Suppose you’re going into the hospital for surgery. Maybe it’s day surgery, a hernia operation for example (I’ve had more than one of those), or maybe it’s something more serious. Whatever it is, you go in beforehand to meet with the doctor.

Those meetings are pretty routine, but suppose the doctor tells you, “I’ll be there for the important part but not the whole time. I’m handling another operation at the same time.”

What would you say?  On the one hand, you remember what your (my) mother told you, “The doctor knows best,” and this experienced doctor comes well recommended. On the other hand, if you’re the patient the entie operation is “important.” What if something goes wrong and “your” doctor is off being someone else’s doctor?

Until a few years ago, I would have said, “Oh, no, they don’t do that.”

Such medical naiveté would have been misguided, as the Boston Globe revealed several years ago in a “Spotlight” report. None other than the chief of orthopedic surgery at Massachusetts General Hospital, Dr. Kirkham Wood, came to work one August morning in 2012,  ready to shuttle back and forth between two surgeries. It even has a name – “concurrent surgery” – which, as Dr. Wood later testified, is a way to make the most efficient use of his time and expertise.

His practice back then was by no means unique. The famous Texas heart surgeon, Dr. Michael DeBakey, handled multiple heart surgeries at once, moving from one open chest to another. How else could he do 60,000 surgeries in one lifetime?

Dr. Wood’s patients that day later said they didn’t know they were participating in “double-booked” surgeries. As bad luck would have it, one of the surgeries went wrong, leaving the patient paralyzed. That, of course, is one of the risks of spinal surgery, but still … one can’t help but wonder.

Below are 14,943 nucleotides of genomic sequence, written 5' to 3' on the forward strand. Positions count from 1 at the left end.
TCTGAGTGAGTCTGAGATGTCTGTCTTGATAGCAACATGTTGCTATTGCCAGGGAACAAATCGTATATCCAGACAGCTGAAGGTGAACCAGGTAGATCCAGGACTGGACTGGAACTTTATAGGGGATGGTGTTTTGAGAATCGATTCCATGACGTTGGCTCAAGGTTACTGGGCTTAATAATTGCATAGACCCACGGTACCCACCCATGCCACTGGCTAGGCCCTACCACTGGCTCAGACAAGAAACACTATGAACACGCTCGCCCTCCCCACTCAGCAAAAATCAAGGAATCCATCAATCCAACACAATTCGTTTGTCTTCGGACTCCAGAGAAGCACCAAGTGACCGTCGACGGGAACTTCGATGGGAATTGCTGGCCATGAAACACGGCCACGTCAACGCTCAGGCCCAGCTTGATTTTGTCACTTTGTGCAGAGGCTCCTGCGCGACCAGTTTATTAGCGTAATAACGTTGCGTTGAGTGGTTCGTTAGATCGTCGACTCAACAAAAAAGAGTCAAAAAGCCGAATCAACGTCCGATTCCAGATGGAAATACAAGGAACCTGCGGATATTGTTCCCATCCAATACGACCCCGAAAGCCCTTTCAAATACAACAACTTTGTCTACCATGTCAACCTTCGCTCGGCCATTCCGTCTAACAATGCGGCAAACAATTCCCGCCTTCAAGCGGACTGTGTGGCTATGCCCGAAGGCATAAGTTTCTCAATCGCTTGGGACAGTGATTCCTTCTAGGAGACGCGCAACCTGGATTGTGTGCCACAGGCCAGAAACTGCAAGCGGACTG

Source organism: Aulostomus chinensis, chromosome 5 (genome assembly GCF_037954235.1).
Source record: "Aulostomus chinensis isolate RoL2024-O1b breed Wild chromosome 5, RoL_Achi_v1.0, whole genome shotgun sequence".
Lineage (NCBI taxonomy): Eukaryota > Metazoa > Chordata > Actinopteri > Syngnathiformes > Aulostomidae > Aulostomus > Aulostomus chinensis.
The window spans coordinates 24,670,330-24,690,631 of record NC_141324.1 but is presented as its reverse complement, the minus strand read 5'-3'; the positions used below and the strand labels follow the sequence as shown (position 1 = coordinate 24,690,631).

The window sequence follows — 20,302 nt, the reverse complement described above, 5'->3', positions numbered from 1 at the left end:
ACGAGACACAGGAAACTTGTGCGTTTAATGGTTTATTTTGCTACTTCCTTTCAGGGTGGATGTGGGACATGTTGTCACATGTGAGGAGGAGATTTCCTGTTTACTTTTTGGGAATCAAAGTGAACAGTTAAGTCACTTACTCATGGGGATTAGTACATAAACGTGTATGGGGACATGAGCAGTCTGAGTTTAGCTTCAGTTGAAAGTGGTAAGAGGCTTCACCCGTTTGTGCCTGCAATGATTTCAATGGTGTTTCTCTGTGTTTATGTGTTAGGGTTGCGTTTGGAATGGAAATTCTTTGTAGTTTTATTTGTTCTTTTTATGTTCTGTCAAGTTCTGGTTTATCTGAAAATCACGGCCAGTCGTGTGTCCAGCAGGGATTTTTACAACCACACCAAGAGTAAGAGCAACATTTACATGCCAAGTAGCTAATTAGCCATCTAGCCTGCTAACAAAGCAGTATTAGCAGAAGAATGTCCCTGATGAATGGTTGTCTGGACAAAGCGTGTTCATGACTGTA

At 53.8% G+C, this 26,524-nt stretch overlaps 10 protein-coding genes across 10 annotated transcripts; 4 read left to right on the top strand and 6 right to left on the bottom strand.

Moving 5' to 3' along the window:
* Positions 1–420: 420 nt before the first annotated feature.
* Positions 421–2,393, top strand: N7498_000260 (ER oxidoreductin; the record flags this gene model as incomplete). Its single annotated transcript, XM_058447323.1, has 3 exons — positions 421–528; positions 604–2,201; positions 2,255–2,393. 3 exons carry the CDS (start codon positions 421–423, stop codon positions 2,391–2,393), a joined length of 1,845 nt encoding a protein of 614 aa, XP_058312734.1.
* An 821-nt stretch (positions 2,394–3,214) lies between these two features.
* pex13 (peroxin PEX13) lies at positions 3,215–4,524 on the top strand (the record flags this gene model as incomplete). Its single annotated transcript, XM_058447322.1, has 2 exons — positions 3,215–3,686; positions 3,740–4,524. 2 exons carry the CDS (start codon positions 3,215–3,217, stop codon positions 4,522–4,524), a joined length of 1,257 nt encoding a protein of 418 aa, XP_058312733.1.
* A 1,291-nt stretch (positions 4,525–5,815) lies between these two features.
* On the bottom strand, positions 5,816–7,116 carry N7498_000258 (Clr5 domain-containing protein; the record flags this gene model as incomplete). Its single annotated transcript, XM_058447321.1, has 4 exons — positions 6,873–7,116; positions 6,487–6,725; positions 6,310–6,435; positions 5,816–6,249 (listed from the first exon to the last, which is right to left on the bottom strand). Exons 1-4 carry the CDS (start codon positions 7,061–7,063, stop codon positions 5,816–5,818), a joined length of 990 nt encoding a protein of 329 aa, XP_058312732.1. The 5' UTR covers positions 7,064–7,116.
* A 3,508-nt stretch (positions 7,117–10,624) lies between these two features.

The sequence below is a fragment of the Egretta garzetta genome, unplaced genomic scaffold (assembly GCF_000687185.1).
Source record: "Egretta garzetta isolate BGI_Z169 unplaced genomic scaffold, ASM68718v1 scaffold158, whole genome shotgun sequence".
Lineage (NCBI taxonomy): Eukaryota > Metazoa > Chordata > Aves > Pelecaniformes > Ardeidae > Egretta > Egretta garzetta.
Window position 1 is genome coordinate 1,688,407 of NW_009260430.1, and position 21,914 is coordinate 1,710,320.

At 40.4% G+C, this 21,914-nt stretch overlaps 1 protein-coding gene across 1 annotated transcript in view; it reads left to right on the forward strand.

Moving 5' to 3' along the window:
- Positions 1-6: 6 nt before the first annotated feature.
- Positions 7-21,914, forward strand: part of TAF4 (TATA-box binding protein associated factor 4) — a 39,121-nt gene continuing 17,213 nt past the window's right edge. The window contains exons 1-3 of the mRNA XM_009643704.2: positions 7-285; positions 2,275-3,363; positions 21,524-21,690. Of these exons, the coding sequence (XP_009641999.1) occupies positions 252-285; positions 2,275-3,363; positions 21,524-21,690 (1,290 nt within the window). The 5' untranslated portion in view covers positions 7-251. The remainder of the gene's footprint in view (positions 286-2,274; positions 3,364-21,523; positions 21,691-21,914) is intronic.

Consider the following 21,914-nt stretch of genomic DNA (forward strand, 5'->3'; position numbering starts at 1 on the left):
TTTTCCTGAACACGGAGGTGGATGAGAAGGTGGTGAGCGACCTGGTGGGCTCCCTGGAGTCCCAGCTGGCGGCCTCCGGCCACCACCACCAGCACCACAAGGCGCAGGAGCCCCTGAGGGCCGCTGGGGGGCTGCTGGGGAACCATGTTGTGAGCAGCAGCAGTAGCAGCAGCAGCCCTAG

A prominent MGH surgeon named Dennis Burke, “a fierce traditionalist when it comes to medicine,” according to the Globe, blew the whistle. “If this results in my career at MGH ending, so be it,” he told the Globe.

And sure enough it did. The hospital fired him for violating its rules, also citing federal privacy law. The then-president of MGH stated publicly that there was “no basis to support Dr. Burke’s concerns” and wrote Dr. Burke that “your actions have been extraordinarily disruptive to the orthopedic surgery department.”

And that was the end of a distinguished 25-year career at the Massachusetts General Hospital. But it wasn’t the end of Dr. Burke’s career. He joined the staff at Beth Israel Deaconess in Milton, Massachusetts. He also hired a lawyer.

He is still affiliated with Beth Israel, operating on one patient at a time I’m sure.

But his lawsuit is over. Just a few days ago, MGH, now under different leadership, settled Dr. Burke’s claim by paying him $13 million (yes, $13,000,000!) and – get this – offering to take him back.

He is taking the money but not the job, thanks anyway. So, MGH has named him an “honorary” member of its medical staff and is naming a safety program, including an annual lecture, after him. Talk about “he who laughs last.”

As for me, if I ever find myself in one of those pre-surgery meetings, I intend to say “Doctor, I’m sorry to be disruptive, but if I have to be there the entire time, so do you.”